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New dry bulk cancellations to rise

New dry bulk cancellations to rise
Newbuilding contracts without guarranteed financing, a common phenomenon for those signed during 2008, are expected to be cancelled in the coming months, especially as owners are still looking to get rid of expensive vessels.

Dry bulk: Newbuilding cancellations expected to rise.

Newbuilding contracts without guarranteed financing, a common phenomenon for those signed during 2008, are expected to be cancelled in the coming months, especially as owners are still looking to get rid of expensive vessels. By today"s standards, those contracted vessels are thought to be overpriced by a margin of 30-40% on average. Those dry bulk carriers had been ordered in a period of euphoria among ship owners who were lured by the record breaking freight rates,
enabling rather lucrative returns on investment. Shortly after, the market collapsed to return to a higher ground last year.

While 2010 is expected to fare better for the dry bulk market, recovery isn"t certain by any means. A lot will be determined by the shape of the balance between tonnage supply and demand. And while cargoes demand is predicted to pick up, with industrial production among emerging and developing nations having already surpassed the levels reached prior to the crisis, the same can"t be said ? at least for now ? regarding tonnage supply, or rather oversupply.
As a result the future of a series of new building contracts is threatened. This mainly applies to contracts where advance payments of 10-20% were given, with the second installments coming to line within the next couple of months. Analysts expect many of these installments not being paid, as no new financing has been signed, thus paving the way for more cancellations. But even those owners who have the available resources to make the installments, could very well be tempted to not realize them, losing their advance payments, but gaining in the long term, as if they paid the full price of these contracts their losses would be greater.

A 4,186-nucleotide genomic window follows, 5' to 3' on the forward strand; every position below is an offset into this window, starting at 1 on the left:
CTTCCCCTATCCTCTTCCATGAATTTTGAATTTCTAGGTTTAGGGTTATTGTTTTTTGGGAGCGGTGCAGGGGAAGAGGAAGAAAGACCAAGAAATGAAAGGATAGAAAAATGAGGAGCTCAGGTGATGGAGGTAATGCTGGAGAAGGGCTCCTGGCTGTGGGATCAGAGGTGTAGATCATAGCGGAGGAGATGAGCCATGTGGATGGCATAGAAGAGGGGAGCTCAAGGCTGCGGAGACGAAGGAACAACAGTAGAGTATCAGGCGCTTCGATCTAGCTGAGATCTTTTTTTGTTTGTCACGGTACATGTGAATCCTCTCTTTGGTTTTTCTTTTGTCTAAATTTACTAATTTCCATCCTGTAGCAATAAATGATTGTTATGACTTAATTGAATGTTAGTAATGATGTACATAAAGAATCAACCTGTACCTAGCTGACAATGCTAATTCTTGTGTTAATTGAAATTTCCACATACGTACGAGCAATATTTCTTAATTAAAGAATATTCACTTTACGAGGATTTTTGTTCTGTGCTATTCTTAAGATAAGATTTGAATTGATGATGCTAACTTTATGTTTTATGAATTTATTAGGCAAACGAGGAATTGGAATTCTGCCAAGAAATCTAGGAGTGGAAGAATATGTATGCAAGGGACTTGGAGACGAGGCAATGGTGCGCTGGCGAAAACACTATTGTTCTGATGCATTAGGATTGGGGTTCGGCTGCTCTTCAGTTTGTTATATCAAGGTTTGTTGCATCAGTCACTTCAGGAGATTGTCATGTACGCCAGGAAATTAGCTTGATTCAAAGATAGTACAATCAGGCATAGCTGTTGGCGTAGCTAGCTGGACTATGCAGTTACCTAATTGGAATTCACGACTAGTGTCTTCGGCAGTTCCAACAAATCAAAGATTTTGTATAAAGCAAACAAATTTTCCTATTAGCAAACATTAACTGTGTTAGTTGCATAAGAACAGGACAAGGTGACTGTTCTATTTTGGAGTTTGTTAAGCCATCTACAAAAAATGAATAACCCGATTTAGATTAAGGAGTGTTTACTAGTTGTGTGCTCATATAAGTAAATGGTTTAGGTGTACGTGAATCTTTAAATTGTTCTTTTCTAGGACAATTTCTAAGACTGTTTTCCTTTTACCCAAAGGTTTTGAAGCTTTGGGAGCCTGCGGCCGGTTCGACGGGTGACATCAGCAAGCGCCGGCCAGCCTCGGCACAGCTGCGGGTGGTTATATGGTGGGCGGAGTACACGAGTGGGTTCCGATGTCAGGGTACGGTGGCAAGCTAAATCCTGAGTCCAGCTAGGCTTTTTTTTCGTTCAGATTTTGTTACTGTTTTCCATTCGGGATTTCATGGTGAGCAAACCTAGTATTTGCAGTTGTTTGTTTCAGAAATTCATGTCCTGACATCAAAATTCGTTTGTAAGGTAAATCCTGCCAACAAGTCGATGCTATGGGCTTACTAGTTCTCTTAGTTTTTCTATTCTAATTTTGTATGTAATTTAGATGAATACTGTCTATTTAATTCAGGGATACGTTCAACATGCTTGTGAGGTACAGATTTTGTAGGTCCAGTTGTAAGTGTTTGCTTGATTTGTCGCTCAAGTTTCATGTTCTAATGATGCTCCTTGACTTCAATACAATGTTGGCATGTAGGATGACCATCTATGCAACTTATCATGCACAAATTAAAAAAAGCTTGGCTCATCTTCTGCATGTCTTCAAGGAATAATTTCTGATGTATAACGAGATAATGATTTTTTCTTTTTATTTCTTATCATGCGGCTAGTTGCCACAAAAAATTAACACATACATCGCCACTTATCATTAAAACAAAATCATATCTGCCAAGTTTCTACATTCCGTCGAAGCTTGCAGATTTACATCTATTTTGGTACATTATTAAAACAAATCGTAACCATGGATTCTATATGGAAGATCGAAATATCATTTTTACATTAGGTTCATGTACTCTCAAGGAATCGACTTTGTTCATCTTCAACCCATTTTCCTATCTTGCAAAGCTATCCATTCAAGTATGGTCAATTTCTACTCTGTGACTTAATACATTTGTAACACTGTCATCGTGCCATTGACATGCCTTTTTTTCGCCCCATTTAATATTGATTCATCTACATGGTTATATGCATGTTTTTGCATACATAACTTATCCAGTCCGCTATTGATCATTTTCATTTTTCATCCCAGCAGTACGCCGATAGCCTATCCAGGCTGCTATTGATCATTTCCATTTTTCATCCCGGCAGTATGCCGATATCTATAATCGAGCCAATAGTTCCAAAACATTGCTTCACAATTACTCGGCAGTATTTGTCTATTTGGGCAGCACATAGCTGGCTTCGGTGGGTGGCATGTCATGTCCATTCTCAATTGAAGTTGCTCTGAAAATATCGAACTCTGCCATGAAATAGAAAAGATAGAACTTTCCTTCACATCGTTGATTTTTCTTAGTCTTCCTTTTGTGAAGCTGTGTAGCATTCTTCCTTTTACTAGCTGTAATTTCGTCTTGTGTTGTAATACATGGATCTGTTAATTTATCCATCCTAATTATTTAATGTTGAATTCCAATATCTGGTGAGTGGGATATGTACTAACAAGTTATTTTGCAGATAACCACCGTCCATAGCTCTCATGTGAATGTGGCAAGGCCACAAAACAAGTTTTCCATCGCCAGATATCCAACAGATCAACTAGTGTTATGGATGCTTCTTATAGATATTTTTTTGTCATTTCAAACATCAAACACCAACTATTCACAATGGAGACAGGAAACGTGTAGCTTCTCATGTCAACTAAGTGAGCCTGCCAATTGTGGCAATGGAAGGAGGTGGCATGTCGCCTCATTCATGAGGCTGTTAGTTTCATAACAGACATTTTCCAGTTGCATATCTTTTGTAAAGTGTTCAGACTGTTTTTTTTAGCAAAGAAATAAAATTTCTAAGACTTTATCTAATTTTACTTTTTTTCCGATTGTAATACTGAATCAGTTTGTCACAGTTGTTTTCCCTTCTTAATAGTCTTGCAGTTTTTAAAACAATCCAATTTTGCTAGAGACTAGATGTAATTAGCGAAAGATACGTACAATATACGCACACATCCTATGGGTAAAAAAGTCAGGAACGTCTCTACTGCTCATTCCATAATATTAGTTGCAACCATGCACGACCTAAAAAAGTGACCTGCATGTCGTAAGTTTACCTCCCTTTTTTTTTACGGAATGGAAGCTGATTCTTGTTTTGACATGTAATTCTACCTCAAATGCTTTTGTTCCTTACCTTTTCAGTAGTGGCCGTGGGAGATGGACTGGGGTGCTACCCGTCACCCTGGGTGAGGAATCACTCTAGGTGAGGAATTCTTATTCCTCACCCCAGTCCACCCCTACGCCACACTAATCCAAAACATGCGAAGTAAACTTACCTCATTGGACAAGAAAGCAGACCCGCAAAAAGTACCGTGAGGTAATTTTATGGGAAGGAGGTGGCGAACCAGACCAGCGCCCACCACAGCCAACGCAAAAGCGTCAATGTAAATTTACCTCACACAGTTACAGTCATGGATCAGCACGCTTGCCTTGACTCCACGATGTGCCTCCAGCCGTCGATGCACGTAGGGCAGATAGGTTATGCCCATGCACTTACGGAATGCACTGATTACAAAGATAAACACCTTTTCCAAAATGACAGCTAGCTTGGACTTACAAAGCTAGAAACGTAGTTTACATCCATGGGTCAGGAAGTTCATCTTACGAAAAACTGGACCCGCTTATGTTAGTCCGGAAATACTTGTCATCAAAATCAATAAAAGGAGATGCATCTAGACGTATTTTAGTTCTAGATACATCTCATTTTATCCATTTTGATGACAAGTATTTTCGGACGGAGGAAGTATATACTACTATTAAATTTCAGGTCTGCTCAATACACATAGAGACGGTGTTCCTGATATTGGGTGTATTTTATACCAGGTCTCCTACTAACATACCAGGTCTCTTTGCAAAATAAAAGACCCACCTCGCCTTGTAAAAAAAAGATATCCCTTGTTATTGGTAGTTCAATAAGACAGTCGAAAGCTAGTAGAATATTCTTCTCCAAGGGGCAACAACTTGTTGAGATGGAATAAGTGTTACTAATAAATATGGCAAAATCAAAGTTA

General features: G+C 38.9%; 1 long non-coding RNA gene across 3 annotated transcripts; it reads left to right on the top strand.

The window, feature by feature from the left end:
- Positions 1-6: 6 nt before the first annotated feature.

Of course, shipyards will look to resell these contracts to other owners with a hefty discount, which will open a window of opportunity for investors. In other words, a shipowner"s loss could be another shipowner"s gain. Already, approximately 10% of the global dry bulk orderbook is thought to have been cancelled. This translates to about 450 ships, according to shipbrokers N.Cotzias Shipping Group. They estimate that a whopping 2,263 units have been scheduled for delivery this year, bearing an aggregate carrying capacity of 120 million tons. This is almost 55% of the total outstanding orderbook for dry bulk carriers, as some of those deliveries include postponements or deferments from 2009.

Meanwhile, according to Clarkson"s latest weekly report, a newly found interest towards dry bulk newbuilding orders has been established, especially regarding the Kasmarmax ship type. ?However, even with this flow of new orders, shipyards are by no means out of the woods yet. It is clear that the major yards still intend to pull back significantly on their production until such time as they feel the market can sustain more orders. For the bigger yards this has been a relatively easy process involving laying off sub-contractors and temporarily moth balling dock facilities. For the smaller yards the process has not been so easy as they clearly need new orders to keep the cash flow coming through to sustain production, but at the same time they have had to find ways of cutting the cloth without affecting the deliveries of their current order book. The difficulty the smaller yards now face is not just in winning new orders to sustain the orderbook but then being able to sustain the support of their financial institutions and investors given the current suppressed asset values?


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